Indian start-ups have been the centre of attention, especially since the beginning of 2016. Their survival and success will improve as the economy takes a turn for the better. They should manage certain critical factors—conceptualisation of a business idea, taking the idea into the markets, mobilising funds, use of advanced technologies and, most important, human capital—constantly to achieve success. The other macro level factors, some of which are out of their control, are inflation, growth rate, employment, education and regulations.
The success of some start-ups also depends on dynamic factors, such as oil prices. For example, cab aggregators Ola and Uber are successful not only because of their innovative business ideas, but also because of muted oil prices, especially since 2015. Indian consumers are availing taxi rides on Ola and Uber because of low, competitive fares, and they will keep utilising these services as long as companies continue to offer competitive fares.
Many a start-up has ventured in the delivery business as well, whether it is food delivery (Foodpanda, Swiggy), groceries (BigBasket, Grofers) or last-mile logistics to aid e-commerce enterprises. The success of start-ups operating in the delivery space is also dependent on low oil prices—they can easily and profitably manage their businesses as long as oil prices are under control. But such start-ups must be prepared for a disruption when oil prices start to soar. In that event, start-ups can use optimisation models to cut down their fuel costs and maintain delivery services on time, without raising costs for consumers, as is being done by a few e-commerce companies.
However, the bigger challenge for a start-up’s survival is managing its human capital. As business or optimisation models can only help manage the knowledge capital to a certain extent, the best a company can do is to recruit and retain human capital at different levels. For established companies, attracting and managing human capital is relatively easy. So, start-ups should focus more on the human capital component as most innovations are a product of collective thoughts and brainstorming.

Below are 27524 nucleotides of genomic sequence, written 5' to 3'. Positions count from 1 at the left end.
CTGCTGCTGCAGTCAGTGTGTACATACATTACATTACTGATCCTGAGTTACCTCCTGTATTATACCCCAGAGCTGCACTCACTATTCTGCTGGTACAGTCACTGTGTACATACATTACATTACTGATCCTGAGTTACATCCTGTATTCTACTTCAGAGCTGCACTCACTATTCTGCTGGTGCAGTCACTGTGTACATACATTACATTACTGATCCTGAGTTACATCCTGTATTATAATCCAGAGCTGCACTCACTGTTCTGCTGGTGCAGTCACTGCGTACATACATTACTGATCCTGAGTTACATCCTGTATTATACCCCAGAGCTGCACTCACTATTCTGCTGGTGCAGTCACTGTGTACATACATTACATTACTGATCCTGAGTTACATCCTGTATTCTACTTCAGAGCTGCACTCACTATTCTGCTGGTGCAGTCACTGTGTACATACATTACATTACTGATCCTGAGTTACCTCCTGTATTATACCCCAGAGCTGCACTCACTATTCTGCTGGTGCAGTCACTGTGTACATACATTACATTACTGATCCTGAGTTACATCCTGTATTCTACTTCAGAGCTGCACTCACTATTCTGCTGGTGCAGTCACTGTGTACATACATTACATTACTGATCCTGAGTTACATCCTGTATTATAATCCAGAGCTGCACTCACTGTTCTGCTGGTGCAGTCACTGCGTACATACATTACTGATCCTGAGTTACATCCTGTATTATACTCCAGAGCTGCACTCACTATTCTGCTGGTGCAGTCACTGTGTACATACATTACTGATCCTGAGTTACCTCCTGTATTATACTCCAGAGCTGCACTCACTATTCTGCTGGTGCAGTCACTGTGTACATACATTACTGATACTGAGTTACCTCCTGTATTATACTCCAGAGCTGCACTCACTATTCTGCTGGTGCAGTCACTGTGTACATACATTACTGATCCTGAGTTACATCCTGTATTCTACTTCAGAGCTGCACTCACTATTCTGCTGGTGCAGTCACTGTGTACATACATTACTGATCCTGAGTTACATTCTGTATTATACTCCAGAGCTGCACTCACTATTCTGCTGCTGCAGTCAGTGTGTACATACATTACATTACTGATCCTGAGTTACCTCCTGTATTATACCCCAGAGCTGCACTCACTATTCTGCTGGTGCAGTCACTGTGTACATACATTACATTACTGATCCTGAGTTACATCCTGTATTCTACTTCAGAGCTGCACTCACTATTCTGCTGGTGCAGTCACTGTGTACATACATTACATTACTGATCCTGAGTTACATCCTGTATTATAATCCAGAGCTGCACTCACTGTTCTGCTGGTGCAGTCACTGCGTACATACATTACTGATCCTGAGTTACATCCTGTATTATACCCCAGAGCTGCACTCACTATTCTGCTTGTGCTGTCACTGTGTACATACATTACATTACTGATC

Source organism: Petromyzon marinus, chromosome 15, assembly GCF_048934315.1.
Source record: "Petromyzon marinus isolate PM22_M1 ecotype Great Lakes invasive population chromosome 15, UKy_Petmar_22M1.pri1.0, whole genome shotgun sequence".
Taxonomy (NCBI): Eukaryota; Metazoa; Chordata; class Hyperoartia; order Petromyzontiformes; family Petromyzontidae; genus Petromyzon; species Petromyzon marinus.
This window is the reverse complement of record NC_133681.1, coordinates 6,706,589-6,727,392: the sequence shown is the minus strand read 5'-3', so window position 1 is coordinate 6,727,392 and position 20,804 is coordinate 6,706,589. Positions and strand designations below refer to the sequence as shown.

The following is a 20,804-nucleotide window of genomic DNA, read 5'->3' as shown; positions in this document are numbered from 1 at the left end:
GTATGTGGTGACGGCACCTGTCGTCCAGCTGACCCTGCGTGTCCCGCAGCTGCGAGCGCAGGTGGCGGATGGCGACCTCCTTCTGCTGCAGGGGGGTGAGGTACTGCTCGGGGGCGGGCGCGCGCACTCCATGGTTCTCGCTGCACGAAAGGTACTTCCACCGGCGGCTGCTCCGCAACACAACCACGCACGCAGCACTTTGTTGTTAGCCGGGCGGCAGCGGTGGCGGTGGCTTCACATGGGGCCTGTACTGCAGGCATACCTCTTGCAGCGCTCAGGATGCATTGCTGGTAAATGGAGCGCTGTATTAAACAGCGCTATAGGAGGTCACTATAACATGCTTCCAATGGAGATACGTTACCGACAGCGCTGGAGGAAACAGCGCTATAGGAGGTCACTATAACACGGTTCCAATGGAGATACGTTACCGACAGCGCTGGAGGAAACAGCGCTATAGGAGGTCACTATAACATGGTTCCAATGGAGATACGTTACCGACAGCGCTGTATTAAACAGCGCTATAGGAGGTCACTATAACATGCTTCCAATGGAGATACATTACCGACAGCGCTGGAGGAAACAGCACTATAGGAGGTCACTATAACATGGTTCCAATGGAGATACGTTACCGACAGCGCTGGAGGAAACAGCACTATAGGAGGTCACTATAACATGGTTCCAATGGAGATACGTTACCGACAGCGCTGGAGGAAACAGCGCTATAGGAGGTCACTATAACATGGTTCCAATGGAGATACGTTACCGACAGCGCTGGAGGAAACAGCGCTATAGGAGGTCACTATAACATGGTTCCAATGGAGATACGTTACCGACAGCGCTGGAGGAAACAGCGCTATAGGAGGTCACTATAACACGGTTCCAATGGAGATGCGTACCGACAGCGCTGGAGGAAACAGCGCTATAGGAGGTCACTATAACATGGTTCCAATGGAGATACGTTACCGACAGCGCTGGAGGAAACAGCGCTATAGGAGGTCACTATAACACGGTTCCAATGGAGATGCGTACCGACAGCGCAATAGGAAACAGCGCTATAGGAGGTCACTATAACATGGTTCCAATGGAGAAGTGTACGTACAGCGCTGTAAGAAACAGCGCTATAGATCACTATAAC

The peer group must consist of committed individuals, as such groups can take the business to new heights. For example, Infosys saw tremendous growth in the last two decades as individuals acted as a team by working at different levels. In fact, they owed their business success to better coordination, knowledge sharing and teamwork.
But then the company underwent severe problems during the two-year period from 2011 when the chairman, founders and senior executives from the board left the company. These events adversely affected Infosys’ valuations.
Some new-age start-ups are struggling with similar problems. Companies like Flipkart, Housing.com and Snapdeal are finding it difficult due to key people exiting the companies. As it happened in the case of Flipkart, 4-5 senior management employees resigned within a period of less than six months, thereby impacting their business growth and, hence, their valuations. These companies are losing their strength to fight the war with global competitors such as Amazon, Alibaba, etc. A similar kind of ‘exit’ took place at Housing.com over the last two years.
Indian start-ups are going to face challenging times in the near future. It is better they start to equip themselves with one resource—human capital—that is capable of handling most internal and external challenges. But the real challenge for start-ups would be to coordinate with their workforce, as human capital comes with hefty salaries and big egos. It is this identity consciousness that will prove to be a hurdle for the growth of any start-up. In the contemporary era, there are myriad software packages that can take care of any technical problem, but there is no software to handle attitudes and egos.
M Chandra Shekar is ICSSR fellow and assistant professor, RK Mishra is director, Institute of Public Enterprise, Hyderabad